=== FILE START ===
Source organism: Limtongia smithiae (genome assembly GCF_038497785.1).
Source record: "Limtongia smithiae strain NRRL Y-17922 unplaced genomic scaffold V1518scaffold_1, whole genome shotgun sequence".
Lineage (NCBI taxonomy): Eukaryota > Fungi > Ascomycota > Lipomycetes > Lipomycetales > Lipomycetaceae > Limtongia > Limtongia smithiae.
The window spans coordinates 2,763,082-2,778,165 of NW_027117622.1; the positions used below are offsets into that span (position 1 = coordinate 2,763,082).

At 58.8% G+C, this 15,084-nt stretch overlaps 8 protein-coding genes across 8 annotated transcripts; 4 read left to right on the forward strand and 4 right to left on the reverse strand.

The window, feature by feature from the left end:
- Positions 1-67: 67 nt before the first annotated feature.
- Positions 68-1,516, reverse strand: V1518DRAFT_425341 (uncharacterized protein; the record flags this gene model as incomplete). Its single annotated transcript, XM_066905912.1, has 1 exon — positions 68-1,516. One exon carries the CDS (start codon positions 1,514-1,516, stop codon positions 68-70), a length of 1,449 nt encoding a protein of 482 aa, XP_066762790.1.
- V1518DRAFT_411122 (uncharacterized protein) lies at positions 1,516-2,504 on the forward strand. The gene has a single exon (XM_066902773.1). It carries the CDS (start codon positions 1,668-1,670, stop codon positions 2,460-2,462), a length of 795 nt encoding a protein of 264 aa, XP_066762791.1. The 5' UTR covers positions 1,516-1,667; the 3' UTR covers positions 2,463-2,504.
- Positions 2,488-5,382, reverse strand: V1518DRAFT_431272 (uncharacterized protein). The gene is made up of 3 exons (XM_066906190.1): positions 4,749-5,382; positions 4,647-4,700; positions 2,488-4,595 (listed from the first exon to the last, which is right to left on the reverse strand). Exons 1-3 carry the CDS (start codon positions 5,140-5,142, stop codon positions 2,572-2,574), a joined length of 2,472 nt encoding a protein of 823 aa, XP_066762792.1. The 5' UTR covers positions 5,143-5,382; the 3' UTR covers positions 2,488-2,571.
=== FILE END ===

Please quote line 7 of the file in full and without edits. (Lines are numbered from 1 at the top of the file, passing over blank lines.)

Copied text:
- Positions 1-67: 67 nt before the first annotated feature.